Ísbílinn is a truck that supplies farms in the countryside with all kinds of ice cream treasures, a great invention and treat for anyone living in rural parts of Iceland. In the summer time, ísbílinn ( translates "ice car") also stops in major towns and announces its presence with music playing over its speaker -the international signal for the ice cream van. In winter, the mobile ice cream trucks are confined to small towns and remote valleys.

Iceland: The country of ice cream


Monday, 5 September 2016

The Ring Road in Iceland (Route 1)

Route 1, also known as the Ring Road, is the major highway in Iceland connecting most of the towns, including Reykjavík, the capital and only city. It is 830 miles long (1330 km) and goes through the fjords, mountains, plateaus and flat land. Because Route 1 is the only road connecting east to west in Iceland, travelers should take precautions when crossing the country.

The Ring Road in Iceland (Route 1)

Marketers in Reykjanes, Snæfellsnes, the Westfjords and the far northeast of Iceland often complain that sticking to the ring road means you miss some of the country’s greatest pearls – and that is undeniably true. On the other hand, you also drive right through some of the country’s greatest pearls and it is an excellent first-time introduction to Iceland before you return to the country again, and again (hopefully).

The Ring Road in Iceland (Route 1)

The many amazing highlights of the ring road experience include some of the biggest towns in the country, some of the most sought-after waterfalls in Europe, the Eyjafjallajökull and Vatnajökull glaciers, the Jökulsárlón glacial lagoon…and that’s just on the south coast alone!

There are already articles about the major attractions in South Iceland, East Iceland, North Iceland and West Iceland on this site, so we won’t dwell on them too much here. Suffice is to say simply that you won’t run short of things to see and do.

The Ring Road in Iceland (Route 1)

The Route 1 ring road around Iceland is 1,339 kilometres long, which makes it ideal for exploring slowly over the course of a week – or even longer. But the relaxed driving schedule also makes it easy to add in one or all of the missing areas mentioned above (like the Westfjords or Snæfellsnes) to increase the length of your journey and see more, erm, sights along the way.

The same is very much true if you want to roam off Route 1 and explore the East Fjords, and if you want to save a thousand krónur by taking the beautiful old Hvalfjörður road instead of the much shorter tunnel.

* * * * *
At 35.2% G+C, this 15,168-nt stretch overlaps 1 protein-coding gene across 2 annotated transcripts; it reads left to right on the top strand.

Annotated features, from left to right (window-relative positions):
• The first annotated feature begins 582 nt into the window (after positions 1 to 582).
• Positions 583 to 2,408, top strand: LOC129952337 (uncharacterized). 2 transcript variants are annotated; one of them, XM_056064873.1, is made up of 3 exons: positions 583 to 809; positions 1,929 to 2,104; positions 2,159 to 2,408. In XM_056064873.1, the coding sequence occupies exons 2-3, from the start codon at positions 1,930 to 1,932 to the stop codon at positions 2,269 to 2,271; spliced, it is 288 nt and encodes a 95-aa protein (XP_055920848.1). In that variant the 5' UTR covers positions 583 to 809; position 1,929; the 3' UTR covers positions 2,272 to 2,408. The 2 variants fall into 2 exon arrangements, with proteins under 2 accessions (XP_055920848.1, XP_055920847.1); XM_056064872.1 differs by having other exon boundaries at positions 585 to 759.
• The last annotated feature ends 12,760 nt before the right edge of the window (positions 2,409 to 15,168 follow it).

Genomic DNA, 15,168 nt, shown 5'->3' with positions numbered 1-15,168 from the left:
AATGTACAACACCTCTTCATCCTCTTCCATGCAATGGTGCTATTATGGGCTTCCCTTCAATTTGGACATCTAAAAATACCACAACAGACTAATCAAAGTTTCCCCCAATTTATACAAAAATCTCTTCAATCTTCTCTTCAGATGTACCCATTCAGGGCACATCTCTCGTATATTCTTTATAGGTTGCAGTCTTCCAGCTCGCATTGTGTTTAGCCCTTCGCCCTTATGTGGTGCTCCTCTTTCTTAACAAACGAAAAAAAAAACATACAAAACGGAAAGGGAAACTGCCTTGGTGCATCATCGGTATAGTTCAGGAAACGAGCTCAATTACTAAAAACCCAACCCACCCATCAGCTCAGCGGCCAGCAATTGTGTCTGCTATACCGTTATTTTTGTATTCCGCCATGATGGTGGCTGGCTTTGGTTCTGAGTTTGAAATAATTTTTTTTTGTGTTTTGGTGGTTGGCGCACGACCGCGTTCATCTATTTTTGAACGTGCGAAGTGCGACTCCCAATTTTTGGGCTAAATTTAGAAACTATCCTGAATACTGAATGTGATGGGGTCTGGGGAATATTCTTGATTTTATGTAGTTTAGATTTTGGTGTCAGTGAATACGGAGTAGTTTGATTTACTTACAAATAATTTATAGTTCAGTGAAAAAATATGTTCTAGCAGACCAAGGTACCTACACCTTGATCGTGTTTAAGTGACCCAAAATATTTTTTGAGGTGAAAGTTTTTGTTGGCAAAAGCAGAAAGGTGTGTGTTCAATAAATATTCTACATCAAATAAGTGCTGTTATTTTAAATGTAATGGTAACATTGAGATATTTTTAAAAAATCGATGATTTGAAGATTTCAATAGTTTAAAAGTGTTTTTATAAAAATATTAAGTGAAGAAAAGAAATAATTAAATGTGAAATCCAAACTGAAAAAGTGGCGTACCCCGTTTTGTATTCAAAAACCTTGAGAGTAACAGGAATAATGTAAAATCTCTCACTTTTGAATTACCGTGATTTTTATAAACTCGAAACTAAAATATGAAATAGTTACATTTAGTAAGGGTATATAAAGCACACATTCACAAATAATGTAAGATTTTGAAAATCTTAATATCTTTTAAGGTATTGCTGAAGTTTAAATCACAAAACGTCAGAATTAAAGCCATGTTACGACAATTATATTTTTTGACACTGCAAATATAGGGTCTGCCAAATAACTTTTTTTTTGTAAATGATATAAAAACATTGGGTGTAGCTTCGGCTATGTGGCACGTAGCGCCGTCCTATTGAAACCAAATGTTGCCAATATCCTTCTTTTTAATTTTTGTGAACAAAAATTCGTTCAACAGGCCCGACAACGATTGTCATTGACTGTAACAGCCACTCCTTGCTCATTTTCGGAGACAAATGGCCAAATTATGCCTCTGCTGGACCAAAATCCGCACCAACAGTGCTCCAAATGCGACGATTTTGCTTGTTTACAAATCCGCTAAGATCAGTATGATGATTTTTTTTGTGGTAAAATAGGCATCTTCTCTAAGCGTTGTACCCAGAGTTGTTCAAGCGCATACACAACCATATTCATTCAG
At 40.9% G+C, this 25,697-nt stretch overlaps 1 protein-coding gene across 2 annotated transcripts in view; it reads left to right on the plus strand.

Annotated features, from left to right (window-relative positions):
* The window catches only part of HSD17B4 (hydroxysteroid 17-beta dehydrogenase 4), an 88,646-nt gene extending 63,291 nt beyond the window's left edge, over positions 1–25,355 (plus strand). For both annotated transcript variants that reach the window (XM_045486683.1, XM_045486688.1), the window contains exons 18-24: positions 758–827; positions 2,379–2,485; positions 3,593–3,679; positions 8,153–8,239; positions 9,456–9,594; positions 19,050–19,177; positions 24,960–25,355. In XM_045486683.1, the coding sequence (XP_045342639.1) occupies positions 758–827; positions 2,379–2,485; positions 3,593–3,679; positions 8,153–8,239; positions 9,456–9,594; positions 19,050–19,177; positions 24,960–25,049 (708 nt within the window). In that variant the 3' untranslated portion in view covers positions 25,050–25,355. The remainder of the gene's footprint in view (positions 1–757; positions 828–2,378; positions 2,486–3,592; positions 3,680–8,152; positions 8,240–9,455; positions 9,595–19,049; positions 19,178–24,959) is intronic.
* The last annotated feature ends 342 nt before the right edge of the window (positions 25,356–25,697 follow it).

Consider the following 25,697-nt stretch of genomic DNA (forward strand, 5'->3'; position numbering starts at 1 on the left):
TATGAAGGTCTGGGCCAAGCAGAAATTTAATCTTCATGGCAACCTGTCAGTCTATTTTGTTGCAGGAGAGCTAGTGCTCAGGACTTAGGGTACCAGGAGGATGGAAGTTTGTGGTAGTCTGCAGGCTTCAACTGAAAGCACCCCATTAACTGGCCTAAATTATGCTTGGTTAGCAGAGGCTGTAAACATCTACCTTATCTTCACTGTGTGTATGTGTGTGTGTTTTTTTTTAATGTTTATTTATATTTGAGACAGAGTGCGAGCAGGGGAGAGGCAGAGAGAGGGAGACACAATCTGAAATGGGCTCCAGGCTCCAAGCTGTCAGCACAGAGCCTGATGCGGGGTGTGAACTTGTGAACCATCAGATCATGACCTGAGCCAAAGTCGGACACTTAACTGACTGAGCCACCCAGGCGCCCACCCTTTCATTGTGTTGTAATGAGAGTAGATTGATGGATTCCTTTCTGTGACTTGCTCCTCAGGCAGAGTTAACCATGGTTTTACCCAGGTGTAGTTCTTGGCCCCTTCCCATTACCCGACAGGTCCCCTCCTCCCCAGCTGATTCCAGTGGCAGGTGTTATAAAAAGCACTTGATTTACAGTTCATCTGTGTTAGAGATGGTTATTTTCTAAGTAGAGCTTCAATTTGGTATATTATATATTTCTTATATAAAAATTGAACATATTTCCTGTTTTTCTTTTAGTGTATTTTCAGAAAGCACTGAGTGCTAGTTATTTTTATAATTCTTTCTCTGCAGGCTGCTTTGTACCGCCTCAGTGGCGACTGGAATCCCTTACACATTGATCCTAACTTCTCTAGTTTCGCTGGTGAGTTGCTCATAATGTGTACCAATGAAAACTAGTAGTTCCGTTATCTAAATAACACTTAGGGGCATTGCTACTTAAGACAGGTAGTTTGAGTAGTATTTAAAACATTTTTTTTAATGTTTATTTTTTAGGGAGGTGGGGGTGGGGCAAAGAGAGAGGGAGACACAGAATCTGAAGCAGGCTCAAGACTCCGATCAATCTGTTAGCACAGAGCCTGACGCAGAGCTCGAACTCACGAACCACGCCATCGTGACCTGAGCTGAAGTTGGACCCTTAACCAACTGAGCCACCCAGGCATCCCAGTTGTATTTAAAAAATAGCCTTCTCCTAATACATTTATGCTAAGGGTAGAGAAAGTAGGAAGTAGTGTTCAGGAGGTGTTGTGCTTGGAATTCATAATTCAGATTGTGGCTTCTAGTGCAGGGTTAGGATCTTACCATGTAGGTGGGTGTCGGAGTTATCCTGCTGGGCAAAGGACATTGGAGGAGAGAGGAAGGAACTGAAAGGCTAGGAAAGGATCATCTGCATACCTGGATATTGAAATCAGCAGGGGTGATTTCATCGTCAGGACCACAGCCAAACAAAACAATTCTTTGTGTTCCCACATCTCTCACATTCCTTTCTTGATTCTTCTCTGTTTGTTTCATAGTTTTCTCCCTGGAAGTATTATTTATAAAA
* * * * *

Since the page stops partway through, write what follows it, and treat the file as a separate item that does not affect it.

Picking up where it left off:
The Ring Road in Iceland (Route 1)

Route 1 is considered the national highway and it is used by lorries carrying freight almost every day of the year. This means snow ploughing is top priority in the winter and the road will be open when others may be closed. Of course extreme weather can shut even Route 1 for short periods, so it is always best to check the road conditions before you set off. There are no such concerns in the summer though (stated with at least 90% certainty).

The road was finally completed in 1976 and these days most, although not all, of it is paved. The small remaining sections in the East are gravel. The speed limit is 90 km/h (80 on gravel) and the police are extremely hot on dishing out speeding tickets. Apparently about half of tickets issued are to foreign tourists, and they even chase speeders by helicopter, believe it or not...

The Ring Road in Iceland (Route 1)

Example: 8/9/10 Days Round Trip in Iceland

Day 1: Reykjavík - Hvalfjördur - Borgarnes - Hraunfossar - Bifröst - Hvammstangi (sleep around this city)
(+1/2/3/4 days Westfjords)
Day 2: Blönduós - Glaumbaer - Hófsos - Öxnadalur - Akureyri - Godafoss - Mývatn (sleep around the lake)
Day 3: Mývatn - Detifoss - Egilsstadir (sleep at Egilsstadir)
(+1/2 days Mývatn + Askja)
Day 4: Egilsstadir - Hengifoss - East fiords - Fáskrúdsfjördur - Hvalnes - Stafafell - Stokksnes - Höfn (sleep at Höfn)
Day 5: Höfn - Jökursárlon - Skaftafell (Sjónarnipa, Svartifoss) - Vík - Reynisfjara - Dyrhólaey - (sleep around Vík)
Day 6: Vík - Skogafoss - Seljalansfoss - Golden Circle (sleep around Fluðir)
(+1/2/3 days at Landmannalaugar)
Day 7: Fluðir - Krýsuvík - Blue Lagoon - Reykjavík (sleep at Reykjavík)
Day 8: at Reykjavík, shopping etc...

The Ring Road in Iceland (Route 1)

This classic 10 days round trip brings you along the Ring Road as well as other roads looping out from the Ring Road. You will see the City of Reykjavik, do the Golden Circle, see hot springs, the Eyjafjallajokull volcano, Skaftafell nature resort in Vatnajokull National Park, Jokulsarlon Glacier Lagoon, the East Fjords, impressive Dettifoss Waterfall, the towns of Husavik and Akureyri, and much more.

The Ring Road in Iceland (Route 1)

Berglind Rós, Iceland24
January 2015